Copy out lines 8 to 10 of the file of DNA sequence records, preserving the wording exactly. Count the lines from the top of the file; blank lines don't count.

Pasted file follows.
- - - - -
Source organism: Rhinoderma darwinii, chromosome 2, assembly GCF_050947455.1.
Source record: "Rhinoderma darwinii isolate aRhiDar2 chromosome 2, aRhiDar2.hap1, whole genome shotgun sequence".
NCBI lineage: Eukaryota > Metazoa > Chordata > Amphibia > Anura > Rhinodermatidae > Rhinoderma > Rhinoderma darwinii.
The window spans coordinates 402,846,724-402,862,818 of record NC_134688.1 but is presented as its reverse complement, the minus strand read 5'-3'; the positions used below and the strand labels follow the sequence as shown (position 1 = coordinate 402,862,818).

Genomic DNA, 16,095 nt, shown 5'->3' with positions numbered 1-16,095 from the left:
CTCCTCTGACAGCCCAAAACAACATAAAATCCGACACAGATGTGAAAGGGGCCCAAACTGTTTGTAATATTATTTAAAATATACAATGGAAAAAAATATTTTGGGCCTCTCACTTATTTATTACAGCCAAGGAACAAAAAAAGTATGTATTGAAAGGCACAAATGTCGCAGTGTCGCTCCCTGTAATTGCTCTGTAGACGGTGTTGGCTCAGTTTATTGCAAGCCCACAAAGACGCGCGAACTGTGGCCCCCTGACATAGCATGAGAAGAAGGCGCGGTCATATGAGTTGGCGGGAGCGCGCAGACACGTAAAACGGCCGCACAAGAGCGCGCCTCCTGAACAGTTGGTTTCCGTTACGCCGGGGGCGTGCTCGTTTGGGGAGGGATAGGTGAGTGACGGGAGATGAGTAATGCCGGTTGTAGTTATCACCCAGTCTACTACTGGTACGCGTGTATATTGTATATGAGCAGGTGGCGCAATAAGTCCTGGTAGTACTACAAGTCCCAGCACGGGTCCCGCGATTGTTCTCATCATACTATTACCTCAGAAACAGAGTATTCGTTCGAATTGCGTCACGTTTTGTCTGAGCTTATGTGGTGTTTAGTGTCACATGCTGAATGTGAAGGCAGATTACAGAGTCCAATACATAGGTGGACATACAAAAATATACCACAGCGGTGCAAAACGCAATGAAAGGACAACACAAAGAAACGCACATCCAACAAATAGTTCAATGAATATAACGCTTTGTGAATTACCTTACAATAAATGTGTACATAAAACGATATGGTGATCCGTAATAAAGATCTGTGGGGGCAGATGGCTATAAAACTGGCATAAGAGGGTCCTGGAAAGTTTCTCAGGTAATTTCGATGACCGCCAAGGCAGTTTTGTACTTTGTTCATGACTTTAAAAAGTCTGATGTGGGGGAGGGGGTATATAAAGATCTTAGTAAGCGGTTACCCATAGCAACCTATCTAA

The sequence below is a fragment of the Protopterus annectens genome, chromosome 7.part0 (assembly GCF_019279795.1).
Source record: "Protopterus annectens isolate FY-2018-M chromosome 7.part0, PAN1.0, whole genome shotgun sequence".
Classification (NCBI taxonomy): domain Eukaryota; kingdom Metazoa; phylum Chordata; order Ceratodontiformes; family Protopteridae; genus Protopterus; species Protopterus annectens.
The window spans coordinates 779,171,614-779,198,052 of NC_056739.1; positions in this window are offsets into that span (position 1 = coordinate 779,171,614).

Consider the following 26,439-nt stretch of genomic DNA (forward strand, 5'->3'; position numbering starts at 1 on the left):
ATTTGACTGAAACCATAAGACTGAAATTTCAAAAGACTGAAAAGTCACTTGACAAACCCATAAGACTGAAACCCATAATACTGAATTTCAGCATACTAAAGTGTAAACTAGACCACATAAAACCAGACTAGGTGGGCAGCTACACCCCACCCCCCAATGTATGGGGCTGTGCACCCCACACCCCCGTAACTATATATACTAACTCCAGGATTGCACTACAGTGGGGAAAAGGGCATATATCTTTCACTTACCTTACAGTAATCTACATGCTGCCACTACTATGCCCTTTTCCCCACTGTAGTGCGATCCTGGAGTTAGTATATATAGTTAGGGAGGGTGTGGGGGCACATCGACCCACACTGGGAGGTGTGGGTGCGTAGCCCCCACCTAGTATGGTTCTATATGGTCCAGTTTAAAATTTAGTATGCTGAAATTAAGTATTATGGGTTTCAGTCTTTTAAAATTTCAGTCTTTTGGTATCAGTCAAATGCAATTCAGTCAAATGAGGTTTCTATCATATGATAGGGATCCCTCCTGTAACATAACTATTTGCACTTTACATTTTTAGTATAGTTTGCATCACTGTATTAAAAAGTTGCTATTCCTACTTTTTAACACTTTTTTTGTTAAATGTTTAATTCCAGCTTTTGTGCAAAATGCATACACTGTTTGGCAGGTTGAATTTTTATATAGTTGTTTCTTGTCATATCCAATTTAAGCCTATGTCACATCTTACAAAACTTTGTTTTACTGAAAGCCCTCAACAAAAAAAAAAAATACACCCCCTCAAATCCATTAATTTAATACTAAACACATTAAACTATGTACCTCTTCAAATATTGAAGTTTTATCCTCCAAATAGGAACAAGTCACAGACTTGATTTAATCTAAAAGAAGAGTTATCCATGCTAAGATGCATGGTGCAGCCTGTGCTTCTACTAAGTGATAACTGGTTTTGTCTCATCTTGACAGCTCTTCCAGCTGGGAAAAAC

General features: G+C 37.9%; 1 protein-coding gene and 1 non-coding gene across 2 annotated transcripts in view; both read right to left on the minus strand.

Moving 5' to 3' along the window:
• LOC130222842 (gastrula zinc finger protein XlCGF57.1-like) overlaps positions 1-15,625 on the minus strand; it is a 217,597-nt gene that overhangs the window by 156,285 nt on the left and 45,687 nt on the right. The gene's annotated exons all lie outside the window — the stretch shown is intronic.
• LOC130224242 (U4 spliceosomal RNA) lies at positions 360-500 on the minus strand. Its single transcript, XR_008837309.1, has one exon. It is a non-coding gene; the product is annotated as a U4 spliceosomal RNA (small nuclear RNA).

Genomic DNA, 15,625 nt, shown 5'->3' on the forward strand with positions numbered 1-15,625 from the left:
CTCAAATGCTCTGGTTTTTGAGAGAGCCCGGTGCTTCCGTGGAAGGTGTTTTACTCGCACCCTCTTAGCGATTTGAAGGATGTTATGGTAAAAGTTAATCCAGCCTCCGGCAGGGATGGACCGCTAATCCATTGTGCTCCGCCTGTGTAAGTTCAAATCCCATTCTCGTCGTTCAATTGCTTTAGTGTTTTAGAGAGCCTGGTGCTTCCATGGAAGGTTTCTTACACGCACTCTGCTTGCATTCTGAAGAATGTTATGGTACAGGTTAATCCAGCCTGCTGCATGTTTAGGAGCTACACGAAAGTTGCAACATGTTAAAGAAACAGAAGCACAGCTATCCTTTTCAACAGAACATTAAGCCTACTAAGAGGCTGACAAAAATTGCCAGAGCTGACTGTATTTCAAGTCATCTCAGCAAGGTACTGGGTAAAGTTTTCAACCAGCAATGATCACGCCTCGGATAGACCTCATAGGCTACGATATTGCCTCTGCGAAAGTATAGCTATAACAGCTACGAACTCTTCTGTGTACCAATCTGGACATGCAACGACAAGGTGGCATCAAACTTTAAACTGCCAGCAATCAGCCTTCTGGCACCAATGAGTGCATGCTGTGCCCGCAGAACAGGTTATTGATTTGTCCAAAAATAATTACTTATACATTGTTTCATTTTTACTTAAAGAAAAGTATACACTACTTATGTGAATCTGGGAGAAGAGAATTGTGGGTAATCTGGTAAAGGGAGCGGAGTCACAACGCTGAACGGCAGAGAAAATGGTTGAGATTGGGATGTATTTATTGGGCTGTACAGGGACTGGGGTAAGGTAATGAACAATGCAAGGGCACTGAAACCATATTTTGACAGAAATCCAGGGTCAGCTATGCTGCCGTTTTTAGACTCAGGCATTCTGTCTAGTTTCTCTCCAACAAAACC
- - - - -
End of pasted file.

Source record: "Protopterus annectens isolate FY-2018-M chromosome 7.part0, PAN1.0, whole genome shotgun sequence".
Classification (NCBI taxonomy): domain Eukaryota; kingdom Metazoa; phylum Chordata; order Ceratodontiformes; family Protopteridae; genus Protopterus; species Protopterus annectens.
The window spans coordinates 779,171,614-779,198,052 of NC_056739.1; positions in this window are offsets into that span (position 1 = coordinate 779,171,614).